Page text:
Provided You Pull the String. - The progressive barber, Leon Bagarry, with an eye to the comfort of his patrons, has purchased a fan which is decidedly ingenious. It is placed above the chair and hanging from it is a string which you must pull if you want to be fanned. Leon says it is an automatic fan - provided you pull the string. Lafayette Gazette 4/8/1893. 

Selected News Notes (Gazette) 4/8/1893.
 Mr. H. Van der Cruyssen, editor of the Breaux Bridge Union, was in Lafayette Monday on business.

 Master Charles Debaillon, having recovered his former good health, left Sunday to resume his studies at the Jesuit College in New Orleans.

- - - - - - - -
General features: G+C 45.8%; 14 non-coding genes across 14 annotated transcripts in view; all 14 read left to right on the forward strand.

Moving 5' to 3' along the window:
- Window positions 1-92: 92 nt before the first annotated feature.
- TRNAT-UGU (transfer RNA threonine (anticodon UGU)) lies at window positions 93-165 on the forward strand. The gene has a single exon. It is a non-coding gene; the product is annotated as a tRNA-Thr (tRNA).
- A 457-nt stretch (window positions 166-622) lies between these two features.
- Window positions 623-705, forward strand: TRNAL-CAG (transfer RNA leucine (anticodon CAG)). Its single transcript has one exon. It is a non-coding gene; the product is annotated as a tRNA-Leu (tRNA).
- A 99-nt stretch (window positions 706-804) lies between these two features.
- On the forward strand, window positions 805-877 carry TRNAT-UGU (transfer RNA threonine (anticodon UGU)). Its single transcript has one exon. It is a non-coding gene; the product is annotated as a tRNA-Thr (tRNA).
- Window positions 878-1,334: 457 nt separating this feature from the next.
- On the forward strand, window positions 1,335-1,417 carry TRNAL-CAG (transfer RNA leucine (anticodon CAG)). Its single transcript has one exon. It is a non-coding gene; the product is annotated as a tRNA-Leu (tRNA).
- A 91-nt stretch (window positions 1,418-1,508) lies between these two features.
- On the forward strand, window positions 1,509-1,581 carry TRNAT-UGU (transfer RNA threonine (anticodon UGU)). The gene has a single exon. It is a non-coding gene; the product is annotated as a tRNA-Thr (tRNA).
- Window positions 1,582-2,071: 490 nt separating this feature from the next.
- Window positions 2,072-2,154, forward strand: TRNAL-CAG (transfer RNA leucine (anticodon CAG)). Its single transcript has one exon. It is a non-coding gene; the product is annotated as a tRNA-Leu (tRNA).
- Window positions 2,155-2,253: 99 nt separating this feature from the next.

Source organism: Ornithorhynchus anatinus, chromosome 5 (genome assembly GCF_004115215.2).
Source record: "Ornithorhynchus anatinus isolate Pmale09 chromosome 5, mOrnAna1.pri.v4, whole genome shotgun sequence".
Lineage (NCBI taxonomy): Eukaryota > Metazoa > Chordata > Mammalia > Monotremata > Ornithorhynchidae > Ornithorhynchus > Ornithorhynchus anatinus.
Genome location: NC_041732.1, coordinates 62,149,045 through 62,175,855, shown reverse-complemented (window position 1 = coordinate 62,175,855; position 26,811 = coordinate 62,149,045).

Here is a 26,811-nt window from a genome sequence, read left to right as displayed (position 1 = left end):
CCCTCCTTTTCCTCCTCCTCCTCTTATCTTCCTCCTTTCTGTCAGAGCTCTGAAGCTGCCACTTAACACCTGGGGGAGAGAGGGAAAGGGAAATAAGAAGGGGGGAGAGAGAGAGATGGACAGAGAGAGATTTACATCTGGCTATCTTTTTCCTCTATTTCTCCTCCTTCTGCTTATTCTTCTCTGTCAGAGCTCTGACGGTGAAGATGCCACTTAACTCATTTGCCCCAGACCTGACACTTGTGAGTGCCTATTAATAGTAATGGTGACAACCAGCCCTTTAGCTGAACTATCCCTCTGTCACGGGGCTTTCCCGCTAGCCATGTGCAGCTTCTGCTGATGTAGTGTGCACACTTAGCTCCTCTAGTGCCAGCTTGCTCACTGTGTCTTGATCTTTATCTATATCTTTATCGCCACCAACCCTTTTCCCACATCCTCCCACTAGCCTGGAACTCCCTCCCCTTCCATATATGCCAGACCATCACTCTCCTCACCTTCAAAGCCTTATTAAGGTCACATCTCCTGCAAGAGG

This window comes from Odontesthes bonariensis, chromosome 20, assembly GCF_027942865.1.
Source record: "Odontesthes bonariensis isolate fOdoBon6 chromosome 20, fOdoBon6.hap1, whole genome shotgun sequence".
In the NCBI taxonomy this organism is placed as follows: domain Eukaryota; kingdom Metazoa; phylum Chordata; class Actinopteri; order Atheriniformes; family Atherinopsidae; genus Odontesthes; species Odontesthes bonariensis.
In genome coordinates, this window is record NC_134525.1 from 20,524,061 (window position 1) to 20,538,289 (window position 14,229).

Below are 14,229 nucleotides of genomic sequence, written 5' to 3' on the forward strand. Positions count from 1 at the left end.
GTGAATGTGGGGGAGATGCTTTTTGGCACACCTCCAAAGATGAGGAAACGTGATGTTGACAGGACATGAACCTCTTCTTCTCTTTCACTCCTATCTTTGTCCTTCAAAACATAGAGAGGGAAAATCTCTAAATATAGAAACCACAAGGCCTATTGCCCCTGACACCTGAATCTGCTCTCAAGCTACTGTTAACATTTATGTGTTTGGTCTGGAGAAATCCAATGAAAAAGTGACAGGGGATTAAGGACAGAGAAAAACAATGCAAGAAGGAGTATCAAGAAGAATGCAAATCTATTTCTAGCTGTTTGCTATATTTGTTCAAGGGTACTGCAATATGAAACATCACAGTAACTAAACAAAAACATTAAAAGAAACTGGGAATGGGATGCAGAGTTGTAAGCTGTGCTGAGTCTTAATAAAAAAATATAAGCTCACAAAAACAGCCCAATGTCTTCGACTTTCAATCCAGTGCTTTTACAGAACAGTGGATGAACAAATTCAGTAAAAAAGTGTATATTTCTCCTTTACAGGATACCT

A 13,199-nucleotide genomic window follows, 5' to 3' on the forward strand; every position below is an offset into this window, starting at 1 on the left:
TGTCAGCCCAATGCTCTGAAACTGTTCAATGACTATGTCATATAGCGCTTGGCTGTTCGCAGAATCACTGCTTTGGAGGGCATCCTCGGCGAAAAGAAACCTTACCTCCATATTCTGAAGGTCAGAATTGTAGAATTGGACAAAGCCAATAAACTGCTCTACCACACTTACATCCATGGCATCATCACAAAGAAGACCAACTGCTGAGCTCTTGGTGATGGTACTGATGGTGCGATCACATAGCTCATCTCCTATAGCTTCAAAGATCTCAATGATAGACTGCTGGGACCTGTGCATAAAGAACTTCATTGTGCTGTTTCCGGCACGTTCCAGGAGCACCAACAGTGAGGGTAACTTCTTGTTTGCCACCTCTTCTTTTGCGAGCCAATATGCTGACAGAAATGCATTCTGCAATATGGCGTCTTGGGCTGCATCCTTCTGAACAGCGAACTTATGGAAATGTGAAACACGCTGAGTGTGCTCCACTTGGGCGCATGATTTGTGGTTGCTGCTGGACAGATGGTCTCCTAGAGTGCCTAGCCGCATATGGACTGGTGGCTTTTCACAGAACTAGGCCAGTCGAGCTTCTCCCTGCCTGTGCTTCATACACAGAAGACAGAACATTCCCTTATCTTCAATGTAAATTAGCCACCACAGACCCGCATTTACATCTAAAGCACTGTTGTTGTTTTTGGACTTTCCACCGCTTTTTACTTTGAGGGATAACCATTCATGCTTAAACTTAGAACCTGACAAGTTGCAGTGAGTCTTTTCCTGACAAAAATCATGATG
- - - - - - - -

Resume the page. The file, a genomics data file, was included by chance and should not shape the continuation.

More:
Mr. Triay turned over to Mr. C. O. Mouton, secretary and treasurer of the High School association, $16, the net amount realized from the ball given by the committee of five, on March 19.

 Supt. W. F. Owens, it is said, will be appointed general superintendent of the San Antonio and Aransas Pass railroad, and superintendent W. B. Mulvey will succeed Mr. Owens.

 We must,  by all means, have a fire department a little reflection will show the absolute necessity of one. And the lack of water need not be an insurmountable barrier to its organization.

 Felix E. Voorhies, a very competent machinist and engineer, left Monday for the great Texas refinery, Sugar Land, where he will be engaged for the next two months. Lafayette Gazette 4/8/1893.

 From the Lafayette Advertiser of April 8th, 1893.

 The services in St. John's Church on Easter Sunday were unusually grand and impressive, and were attended by a large concourse of people. The magnificent altars, for which the church is noted, were decorated artistically with beautiful flowers.